The Olympic Games are likely to return to Australia in 2032 after Brisbane was installed as the “preferred bidder” in a decision that is set to put the Sunshine Coast on the world stage and fast-track vital transport infrastructure.
International Olympic Committee (IOC) president Thomas Bach told a news conference overnight that the decision “was not a decision against anybody”.
“This is just a decision in favour of one interested party at this moment in time,” he said.
Preferred status means the IOC will negotiate exclusively with the Australian bid.
Brisbane, if negotiations conclude successfully and approval is granted by an IOC Session, would be the third Australian city to host the Games after Melbourne had the honour in 1956 and Sydney in 2000.
That would effectively end the hopes of other bidders, such as Rhine-Ruhr, Doha, Budapest, Jakarta, New Delhi, Istanbul, St Petersburg and the Chinese cities of Chengdu and Chongqing.
In February 2020, the Queensland Government said the 2032 Games could be held over three venue ‘hubs’ – Brisbane, the Gold Coast and Sunshine Coast.
Other regional locations would be considered, including football venues in Toowoomba, Townsville and Cairns.
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Sunshine Coast Council Mayor Mark Jamieson has played a leading role in advancing the 2032 Olympic and Paralympic Games candidature since the idea was first mooted by the Council of Mayors South East Queensland nearly six years ago.
Mayor Jamieson said he was delighted with the announcement overnight by the International Olympic Committee of the preferred host for the 2032 Olympic and Paralympic Games.
In April 2015, he and then Lord Mayor Graham Quirk were the first government representatives to meet with IOC President Thomas Bach to discuss the potential to host the Games in South East Queensland.
Mayor Jamieson said it had been a rollercoaster journey to get to this point, but we were not over the line yet.
“When IOC President Bach and Australian Olympic Committee President John Coates met with Graham Quirk and myself as the delegates of the Council of Mayors (SEQ) in Sydney, he was incredibly impressed with the SEQ story and the power of Mayors and councils working together for the advancement of their communities,” he said.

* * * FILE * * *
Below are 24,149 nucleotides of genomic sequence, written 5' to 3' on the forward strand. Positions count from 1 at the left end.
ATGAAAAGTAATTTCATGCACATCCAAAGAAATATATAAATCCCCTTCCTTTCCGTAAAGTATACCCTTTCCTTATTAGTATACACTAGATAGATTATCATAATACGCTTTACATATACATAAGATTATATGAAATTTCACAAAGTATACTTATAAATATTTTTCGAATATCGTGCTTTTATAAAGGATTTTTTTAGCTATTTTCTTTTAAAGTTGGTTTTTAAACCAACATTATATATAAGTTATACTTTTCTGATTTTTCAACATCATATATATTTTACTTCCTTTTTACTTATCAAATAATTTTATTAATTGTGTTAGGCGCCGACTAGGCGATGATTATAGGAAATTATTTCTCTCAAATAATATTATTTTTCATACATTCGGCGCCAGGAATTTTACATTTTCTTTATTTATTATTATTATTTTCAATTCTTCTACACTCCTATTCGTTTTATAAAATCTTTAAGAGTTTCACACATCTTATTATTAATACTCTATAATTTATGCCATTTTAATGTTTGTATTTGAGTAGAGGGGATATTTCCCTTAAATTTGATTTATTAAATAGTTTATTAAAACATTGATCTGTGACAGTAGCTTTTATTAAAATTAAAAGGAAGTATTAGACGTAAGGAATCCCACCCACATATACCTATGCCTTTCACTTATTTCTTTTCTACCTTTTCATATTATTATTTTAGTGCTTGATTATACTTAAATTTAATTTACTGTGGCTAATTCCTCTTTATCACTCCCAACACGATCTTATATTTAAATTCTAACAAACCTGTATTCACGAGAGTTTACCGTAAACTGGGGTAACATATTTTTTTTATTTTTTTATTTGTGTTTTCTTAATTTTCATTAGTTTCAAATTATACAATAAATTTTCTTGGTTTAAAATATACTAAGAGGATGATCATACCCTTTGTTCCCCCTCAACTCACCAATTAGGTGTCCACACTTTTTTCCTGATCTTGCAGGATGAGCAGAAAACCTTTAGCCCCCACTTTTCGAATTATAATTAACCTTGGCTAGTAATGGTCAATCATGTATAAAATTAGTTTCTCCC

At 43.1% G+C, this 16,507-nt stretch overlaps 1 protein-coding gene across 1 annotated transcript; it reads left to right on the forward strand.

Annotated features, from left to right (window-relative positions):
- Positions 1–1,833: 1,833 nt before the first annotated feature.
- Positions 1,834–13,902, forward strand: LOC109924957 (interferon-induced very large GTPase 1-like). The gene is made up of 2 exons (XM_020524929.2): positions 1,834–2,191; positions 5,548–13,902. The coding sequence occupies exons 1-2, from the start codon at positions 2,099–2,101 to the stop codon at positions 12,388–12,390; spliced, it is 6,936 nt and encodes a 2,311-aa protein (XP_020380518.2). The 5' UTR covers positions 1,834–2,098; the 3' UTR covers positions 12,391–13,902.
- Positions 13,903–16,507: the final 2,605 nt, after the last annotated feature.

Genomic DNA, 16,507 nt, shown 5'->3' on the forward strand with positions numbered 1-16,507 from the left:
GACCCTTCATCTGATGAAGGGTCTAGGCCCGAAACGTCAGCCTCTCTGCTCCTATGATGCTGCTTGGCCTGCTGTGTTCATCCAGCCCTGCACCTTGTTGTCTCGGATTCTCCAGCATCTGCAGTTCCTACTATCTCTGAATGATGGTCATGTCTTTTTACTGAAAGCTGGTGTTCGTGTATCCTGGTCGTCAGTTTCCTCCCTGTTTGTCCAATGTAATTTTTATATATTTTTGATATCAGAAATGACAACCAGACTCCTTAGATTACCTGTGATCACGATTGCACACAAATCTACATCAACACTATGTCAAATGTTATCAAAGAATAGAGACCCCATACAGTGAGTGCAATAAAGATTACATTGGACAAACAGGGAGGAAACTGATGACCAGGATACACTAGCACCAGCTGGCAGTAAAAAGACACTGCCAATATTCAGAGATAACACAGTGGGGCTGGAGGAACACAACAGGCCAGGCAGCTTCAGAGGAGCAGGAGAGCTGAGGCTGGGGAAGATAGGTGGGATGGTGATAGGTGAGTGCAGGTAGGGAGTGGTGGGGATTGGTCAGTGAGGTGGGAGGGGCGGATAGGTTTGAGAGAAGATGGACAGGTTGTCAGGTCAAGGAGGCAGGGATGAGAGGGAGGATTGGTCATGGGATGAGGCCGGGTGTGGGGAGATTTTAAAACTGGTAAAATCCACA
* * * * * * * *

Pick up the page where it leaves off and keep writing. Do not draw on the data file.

“Bringing the Federal and State Governments to the table in 2019 has only served to add to our momentum and the inherent value of what can be realised when the three tiers of government work together productively is what has helped achieve the milestone we have reached today.
“As we now push our way through the economic recovery from the COVID-19 pandemic, the potential to host the 2032 Olympic and Paralympic Games can become a powerful tool in South East Queensland’s economic resurgence and deliver an incredible boost to our tourism industry when it needs it the most – along with many other industries that will be important contributors to the Games supply chain.”
The Council of Mayors’ proposal secured the support of the Commonwealth Government, with an assessment concluding the Games could generate 130,000 jobs and deliver up to $8.6 billion in new trade opportunities among other benefits.
A report was released in 2019 which showed an Olympic and Paralympic Games in South East Queensland was “feasible and likely to generate significant opportunity for substantial economic and community benefits”.
Bach outlined why Brisbane was chosen as a preferred bidder.
He said the city proposed “sustainable Games in line with the region’s long-term strategy and using primarily existing and temporary venues”.
“The commitment of Australia and Oceania to Olympic sports has grown remarkably since the fantastic Olympic Games Sydney 2000. This is why we see such strong public support.
“We decided to seize an opportunity to take to the next stage our discussions about returning 32 years later.
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“In this way, we are also acknowledging the strength of the Australian team and other athletes from across the continent of Oceania at the Olympic Games over the past decades.”
The IOC developed the preferred bidder system in 2019 to prevent potential hosts spending large amounts of money over several years only to fall short.
“We are delighted the IOC Executive Board agreed with the Commission’s recommendation to invite Brisbane 2032 to targeted dialogue,” said Kristin Kloster Aasen, chair of the Future Host Commission.
“The IOC EB and the Commission noted the excellent progress that it has made, the strength of its proposition and the strategic opportunities it affords to the Olympic Movement.”
Tokyo hosts the 2020 Games, delayed until later this year because of the coronavirus, while Paris has the 2024 Games and Los Angeles the 2028 edition.